Outsourcing Debate Tainted by Myths, Misconceptions
The debate over American companies outsourcing jobs is often tainted by misconceptions and anecdotal evidence, which the media tends to accept at face value. But as outsourcing emerges as a hot-button issue in the presidential election, it is time that some of the most common myths about outsourcing be dispelled.
Take, for example, the complaint that outsourcing takes jobs away from Americans. On the most basic level, yes: when one company ships 500 jobs currently held by Americans to India, those 500 Americans do lose their jobs.
But that’s not usually the way it works. Many times, American companies will create new jobs specifically for overseas workers, jobs they’d never consider if forced by law to give them to Americans, because they’d be too expensive. Many recent domestic start-up companies have spent their first few years of existence employing only overseas workers, with a few executives here in the U.S. overseeing things. Once they’ve established financial footing, these companies can then expand, and begin to hire more expensive American workers.
America is actually a net importer when it comes to jobs. Far more foreign companies come to America to hire people than American companies go overseas to hire cheap foreign labor. We’re even a net importer of tech jobs.
The problem then, is that if we begin to punish American companies for hiring foreign workers, as some politicians and protectionists have suggested, it’s almost certain that the countries exporting jobs to the U.S. will forbid their own companies from coming here. The net result will be an overall loss of U.S. jobs. Not to mention that we’d have fewer goods to choose from as consumers, and what goods we could choose from would be more expensive, which also costs jobs.
Often, outsourcing opponents will be quoted as saying that American companies ought to be patriotic, and hire American workers.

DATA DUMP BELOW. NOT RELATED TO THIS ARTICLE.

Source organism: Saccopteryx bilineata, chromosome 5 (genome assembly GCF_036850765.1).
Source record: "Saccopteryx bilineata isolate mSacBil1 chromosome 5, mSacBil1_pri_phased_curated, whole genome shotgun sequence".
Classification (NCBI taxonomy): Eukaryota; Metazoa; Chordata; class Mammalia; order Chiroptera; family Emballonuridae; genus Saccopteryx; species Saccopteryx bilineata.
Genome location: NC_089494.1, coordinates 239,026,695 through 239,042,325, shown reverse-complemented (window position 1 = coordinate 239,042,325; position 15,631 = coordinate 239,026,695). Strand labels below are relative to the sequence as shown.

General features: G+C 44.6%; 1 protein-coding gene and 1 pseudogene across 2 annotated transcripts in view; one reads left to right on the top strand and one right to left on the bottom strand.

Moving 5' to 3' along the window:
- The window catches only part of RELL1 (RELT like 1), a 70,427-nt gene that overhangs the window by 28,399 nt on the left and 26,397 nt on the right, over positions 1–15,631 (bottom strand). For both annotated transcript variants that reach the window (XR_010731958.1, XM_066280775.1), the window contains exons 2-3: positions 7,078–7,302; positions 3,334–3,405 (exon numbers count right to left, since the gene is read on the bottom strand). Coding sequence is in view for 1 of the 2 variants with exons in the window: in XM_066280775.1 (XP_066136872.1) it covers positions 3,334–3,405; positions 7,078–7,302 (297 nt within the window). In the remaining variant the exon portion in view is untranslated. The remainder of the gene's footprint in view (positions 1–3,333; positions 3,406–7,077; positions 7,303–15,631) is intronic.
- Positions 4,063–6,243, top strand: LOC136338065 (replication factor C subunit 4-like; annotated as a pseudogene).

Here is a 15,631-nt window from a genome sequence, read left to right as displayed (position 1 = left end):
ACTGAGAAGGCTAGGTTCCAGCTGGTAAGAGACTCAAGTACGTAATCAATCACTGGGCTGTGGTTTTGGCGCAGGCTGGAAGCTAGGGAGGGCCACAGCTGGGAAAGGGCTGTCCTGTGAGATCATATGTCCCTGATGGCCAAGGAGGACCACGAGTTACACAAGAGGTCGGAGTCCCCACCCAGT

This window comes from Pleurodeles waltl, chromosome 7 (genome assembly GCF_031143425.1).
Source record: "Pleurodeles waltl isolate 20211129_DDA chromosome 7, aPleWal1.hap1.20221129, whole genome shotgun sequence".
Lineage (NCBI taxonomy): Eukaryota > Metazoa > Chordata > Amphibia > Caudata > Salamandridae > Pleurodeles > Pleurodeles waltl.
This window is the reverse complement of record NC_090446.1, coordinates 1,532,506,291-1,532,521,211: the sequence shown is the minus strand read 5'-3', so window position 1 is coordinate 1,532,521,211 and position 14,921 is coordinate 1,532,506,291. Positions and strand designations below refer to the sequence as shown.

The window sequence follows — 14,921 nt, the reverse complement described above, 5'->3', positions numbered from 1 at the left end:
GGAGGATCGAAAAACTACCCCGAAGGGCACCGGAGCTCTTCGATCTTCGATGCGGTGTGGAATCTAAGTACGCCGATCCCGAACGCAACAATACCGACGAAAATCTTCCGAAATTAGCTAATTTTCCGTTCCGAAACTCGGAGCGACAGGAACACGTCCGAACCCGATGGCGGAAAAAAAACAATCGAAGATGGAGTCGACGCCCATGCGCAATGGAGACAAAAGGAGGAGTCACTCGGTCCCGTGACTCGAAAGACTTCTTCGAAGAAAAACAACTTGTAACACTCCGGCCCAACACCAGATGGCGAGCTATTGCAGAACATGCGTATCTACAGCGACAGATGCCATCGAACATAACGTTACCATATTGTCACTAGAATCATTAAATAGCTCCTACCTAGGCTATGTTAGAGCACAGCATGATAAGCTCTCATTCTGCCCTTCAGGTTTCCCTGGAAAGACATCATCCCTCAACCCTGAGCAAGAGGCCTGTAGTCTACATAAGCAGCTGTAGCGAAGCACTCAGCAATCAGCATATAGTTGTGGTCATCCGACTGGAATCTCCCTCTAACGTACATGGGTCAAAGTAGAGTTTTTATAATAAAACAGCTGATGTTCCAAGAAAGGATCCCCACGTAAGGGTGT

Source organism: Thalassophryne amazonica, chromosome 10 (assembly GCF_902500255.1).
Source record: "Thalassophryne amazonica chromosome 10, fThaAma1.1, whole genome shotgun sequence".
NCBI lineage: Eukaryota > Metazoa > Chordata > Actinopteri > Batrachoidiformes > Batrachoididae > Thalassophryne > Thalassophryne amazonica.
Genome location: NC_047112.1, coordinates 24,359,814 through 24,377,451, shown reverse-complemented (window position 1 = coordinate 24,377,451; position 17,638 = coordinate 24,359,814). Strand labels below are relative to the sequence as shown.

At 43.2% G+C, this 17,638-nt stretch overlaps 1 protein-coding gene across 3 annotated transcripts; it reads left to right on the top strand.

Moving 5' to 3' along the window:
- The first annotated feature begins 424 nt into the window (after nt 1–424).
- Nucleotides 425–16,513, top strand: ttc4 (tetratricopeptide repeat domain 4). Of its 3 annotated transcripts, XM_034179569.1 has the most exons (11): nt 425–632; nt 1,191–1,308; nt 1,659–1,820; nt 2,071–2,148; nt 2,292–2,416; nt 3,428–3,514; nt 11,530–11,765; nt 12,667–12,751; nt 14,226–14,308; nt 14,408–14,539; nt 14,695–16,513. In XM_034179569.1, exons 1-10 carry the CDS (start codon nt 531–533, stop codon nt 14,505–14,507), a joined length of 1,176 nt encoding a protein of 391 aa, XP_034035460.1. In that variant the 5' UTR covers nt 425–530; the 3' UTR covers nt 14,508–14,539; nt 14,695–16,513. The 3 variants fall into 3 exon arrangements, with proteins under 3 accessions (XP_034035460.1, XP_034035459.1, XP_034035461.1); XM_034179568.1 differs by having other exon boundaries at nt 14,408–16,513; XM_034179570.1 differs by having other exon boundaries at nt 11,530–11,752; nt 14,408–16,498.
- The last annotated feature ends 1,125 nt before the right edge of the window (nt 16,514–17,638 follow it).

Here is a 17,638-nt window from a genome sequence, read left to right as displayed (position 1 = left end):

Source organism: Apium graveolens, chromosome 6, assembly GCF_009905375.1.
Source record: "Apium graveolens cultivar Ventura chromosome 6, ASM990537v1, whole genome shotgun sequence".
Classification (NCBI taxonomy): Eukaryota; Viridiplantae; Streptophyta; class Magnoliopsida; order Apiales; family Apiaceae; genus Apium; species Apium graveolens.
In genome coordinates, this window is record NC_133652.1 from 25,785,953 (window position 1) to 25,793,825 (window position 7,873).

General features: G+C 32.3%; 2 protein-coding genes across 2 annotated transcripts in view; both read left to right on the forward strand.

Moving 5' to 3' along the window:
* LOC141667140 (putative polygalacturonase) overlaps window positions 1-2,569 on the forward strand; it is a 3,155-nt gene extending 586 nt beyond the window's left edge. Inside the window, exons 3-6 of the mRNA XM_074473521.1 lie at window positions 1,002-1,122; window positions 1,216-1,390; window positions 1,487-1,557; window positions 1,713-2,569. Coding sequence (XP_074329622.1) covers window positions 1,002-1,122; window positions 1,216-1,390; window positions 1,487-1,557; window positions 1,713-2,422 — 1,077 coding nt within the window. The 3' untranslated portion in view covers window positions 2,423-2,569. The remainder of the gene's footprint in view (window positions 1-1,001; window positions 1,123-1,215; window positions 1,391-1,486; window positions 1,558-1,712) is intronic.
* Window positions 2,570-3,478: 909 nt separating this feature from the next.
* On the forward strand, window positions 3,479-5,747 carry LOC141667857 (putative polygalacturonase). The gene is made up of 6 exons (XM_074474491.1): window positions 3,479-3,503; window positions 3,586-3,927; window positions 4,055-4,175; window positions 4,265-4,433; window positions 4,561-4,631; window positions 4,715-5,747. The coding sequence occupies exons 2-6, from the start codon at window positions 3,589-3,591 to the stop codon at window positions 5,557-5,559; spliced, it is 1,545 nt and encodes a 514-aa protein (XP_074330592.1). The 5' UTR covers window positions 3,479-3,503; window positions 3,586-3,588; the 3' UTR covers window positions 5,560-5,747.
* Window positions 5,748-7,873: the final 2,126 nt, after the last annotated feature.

The result of this, however, would be American companies losing business to foreign competitors, and perhaps going out of business themselves.
The idea that American companies should handicap themselves by hiring more expensive domestic labor solely out of patriotism is itself un-American. America’s prosperity was built on entrepreneurship and free enterprise. If American companies can’t capitalize on cheap overseas labor, foreign companies in the same field will, and American companies (as well as the people they still employ in the U.S.) will suffer. Is that really the example that the world’s beacon of capitalism ought to set?
Another common myth is that America was built on manufacturing. If we ship all of our manufacturing overseas, we won’t be able to create wealth. And what will we do if there’s a major war?
We aren’t shipping all of our manufacturing jobs overseas. There’s plenty of manufacturing power on American shores. Given that the most of the rest of the world has seen a net loss in manufacturing jobs over the last decade or so, the idea that we’re shipping all of our blue-collar jobs to the third-world just doesn’t hold water. If we’re moving jobs, someone ought to be gaining them.
So where have all the jobs gone? Well, the short answer is that we’ve gotten more efficient. We’ve figured out how to make the same goods with fewer hands. And while that may seem like a bad thing for the hands that aren’t working anymore, you have to keep in mind that this has been going on for the last century.
The invention of the automobile displaced people who manufactured and drove carriages, and who raised and trained the horses who pulled them. Computers displaced all sorts of professions. At the turn of the century, almost half of the American workforce worked on a farm. Today, that number is less than five percent. Yet we produce exponentially more food now than we did then, due to new agriculture technology. American ingenuity resulted in many farmers and farmhands being displaced, and those people were hurt in the short run. But as a nation, we’re better off for it. We have more to eat, and we can do more productive things with the land and labor no longer used for agriculture.